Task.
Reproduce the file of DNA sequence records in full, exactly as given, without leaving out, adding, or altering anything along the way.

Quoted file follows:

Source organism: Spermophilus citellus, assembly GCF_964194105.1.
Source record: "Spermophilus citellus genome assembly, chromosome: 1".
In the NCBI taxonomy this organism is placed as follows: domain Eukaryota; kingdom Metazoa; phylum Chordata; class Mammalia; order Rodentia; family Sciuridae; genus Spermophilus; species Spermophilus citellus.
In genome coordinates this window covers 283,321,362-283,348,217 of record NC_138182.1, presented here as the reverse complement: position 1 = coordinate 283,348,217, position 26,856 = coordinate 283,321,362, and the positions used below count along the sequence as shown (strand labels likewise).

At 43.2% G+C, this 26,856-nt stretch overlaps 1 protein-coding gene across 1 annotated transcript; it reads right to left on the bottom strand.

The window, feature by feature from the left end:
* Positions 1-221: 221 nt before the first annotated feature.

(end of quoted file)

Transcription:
Source organism: Spermophilus citellus, assembly GCF_964194105.1.
Source record: "Spermophilus citellus genome assembly, chromosome: 1".
In the NCBI taxonomy this organism is placed as follows: domain Eukaryota; kingdom Metazoa; phylum Chordata; class Mammalia; order Rodentia; family Sciuridae; genus Spermophilus; species Spermophilus citellus.
In genome coordinates this window covers 283,321,362-283,348,217 of record NC_138182.1, presented here as the reverse complement: position 1 = coordinate 283,348,217, position 26,856 = coordinate 283,321,362, and the positions used below count along the sequence as shown (strand labels likewise).

At 43.2% G+C, this 26,856-nt stretch overlaps 1 protein-coding gene across 1 annotated transcript; it reads right to left on the bottom strand.

The window, feature by feature from the left end:
* Positions 1-221: 221 nt before the first annotated feature.